On May 30th, Israeli “far-right” politician Naftali Bennett announced a coalition with opposition leader Yair Lapid.

They announced that they will form a government excluding Israeli Prime Minister Benjamin Netanyahu.

“It’s my intention to do my utmost in order to form a national unity government along with my friend Yair Lapid, so that, God willing, together we can save the country from a tailspin and return Israel to its course,” said Bennett, a former settler leader and religious nationalist, in a televised address.

They agreed that Bennett would serve first as prime minister until September 2023, after which Lapid would take over until the term ends in November 2025.

Final coalition deals will be signed by the end of May 31st and submitted to the Knesset. The swearing-in ceremony could take place as early as Wednesday, but legally, once Lapid tells President Reuven Rivlin that he could form a government, he has a week to bring the government to a vote of confidence in the Knesset.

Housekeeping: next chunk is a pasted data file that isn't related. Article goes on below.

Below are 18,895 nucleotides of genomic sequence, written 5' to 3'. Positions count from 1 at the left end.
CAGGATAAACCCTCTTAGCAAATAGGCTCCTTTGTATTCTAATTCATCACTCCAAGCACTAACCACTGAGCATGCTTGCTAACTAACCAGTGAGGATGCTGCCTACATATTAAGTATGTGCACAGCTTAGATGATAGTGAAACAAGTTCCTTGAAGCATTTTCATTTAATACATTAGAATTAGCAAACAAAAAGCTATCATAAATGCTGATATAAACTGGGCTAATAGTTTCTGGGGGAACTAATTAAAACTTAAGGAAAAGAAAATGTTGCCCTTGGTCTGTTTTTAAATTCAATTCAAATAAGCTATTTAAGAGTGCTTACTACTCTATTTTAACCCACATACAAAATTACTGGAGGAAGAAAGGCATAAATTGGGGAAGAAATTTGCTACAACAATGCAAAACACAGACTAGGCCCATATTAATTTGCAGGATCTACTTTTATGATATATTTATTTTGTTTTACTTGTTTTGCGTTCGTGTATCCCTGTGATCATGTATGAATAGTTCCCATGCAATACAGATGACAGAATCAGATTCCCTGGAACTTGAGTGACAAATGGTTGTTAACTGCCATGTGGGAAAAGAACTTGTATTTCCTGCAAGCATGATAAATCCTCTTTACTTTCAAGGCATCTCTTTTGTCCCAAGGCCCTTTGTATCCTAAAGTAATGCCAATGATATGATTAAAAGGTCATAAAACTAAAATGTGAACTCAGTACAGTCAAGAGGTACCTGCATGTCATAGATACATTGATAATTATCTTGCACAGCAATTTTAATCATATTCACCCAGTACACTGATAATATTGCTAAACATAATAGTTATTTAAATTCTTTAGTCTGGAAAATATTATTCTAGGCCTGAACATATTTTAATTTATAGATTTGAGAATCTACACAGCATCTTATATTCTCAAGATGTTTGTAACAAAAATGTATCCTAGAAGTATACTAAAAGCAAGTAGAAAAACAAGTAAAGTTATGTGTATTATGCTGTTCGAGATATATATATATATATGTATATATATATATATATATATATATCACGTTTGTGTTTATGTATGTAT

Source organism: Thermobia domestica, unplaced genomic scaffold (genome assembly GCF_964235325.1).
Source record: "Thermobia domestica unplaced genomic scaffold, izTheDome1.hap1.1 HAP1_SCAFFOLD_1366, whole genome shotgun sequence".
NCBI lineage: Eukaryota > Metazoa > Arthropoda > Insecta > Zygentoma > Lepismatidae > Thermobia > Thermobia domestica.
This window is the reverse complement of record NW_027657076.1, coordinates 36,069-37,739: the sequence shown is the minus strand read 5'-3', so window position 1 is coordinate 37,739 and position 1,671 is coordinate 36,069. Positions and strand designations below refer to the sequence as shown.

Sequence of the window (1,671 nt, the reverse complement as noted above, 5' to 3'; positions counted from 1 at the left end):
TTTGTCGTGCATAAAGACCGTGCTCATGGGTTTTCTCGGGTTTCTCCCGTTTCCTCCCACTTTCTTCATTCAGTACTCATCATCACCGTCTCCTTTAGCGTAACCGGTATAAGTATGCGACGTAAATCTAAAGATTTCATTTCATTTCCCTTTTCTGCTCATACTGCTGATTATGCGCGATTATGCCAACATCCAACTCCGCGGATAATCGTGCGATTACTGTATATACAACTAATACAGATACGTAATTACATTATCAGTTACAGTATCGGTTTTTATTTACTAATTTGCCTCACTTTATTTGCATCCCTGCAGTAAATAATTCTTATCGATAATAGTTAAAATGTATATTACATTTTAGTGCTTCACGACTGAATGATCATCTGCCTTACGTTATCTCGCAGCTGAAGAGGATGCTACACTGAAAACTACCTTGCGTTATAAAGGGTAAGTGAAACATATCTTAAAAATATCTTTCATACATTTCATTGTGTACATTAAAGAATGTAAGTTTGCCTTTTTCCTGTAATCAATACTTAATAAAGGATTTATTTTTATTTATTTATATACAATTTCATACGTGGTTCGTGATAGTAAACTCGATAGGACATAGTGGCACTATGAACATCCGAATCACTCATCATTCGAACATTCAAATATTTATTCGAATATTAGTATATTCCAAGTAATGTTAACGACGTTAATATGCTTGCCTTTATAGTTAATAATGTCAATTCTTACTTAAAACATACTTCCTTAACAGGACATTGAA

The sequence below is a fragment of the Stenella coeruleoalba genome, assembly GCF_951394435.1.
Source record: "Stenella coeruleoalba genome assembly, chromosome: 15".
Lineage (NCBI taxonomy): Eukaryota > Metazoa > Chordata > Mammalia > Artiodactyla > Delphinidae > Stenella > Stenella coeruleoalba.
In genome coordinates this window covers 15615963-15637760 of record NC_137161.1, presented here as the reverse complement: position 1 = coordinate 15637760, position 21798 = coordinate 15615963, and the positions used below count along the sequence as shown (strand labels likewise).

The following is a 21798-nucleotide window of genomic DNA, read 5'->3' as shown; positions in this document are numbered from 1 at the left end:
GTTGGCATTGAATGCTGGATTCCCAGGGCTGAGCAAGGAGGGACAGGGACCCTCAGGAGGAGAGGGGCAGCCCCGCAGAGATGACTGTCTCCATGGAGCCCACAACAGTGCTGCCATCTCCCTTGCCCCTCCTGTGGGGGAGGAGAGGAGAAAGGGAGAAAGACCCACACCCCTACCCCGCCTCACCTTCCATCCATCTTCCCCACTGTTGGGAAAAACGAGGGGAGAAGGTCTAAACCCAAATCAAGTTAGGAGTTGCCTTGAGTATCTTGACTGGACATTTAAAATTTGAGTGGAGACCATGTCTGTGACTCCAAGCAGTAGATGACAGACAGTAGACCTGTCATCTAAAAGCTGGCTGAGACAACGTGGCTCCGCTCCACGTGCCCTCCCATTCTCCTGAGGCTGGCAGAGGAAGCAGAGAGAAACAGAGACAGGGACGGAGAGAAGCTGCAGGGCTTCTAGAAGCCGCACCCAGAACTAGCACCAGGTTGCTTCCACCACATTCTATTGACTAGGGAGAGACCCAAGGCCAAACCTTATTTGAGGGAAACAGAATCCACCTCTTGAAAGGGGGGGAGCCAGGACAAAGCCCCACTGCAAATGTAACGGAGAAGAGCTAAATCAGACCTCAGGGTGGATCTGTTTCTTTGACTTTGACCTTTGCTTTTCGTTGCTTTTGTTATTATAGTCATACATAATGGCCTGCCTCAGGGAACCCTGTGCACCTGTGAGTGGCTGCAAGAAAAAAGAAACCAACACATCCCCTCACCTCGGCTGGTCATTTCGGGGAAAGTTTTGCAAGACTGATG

Netanyahu accused Bennett of rejecting a right-wing government and instead seeking to become prime minister of a “government of the Left.”

“Naftali Bennett is running to the Left,” Netanyahu said. “This goes against all their principles and promises and everything necessary to guarantee the future of our state.”

Netanyahu noted that during Operation Guardian of the Walls, Bennett and his right-hand-man, member of Israeli parliament Ayelet Shaked, ruled out a government of change. He warned that Bennett and Shaked were endangering the country, the land of Israel and the IDF.

“Either it was a show or they have no principles,” he said.

For Netanyahu who is facing several indictments against him for corruption this could prove detrimental, and he is attempting teeth and claw to hold onto power.

“He’s committed the scam of the century,” Netanyahu said of his former ally and senior aide, accusing him of abandoning rightwing voters. He called the proposed coalition government “a danger to Israel’s security and future”.

Bennett is known for his wish annex most of the occupied West Bank, and is usually much closer ideologically to Netanyahu than Lapid, a former TV news anchor popular with the country’s secular middle class.

“We need a government that will reflect the fact that we don’t hate one another. A government in which left, right and centre will work together to tackle the economic and security challenges we face,” Lapid said.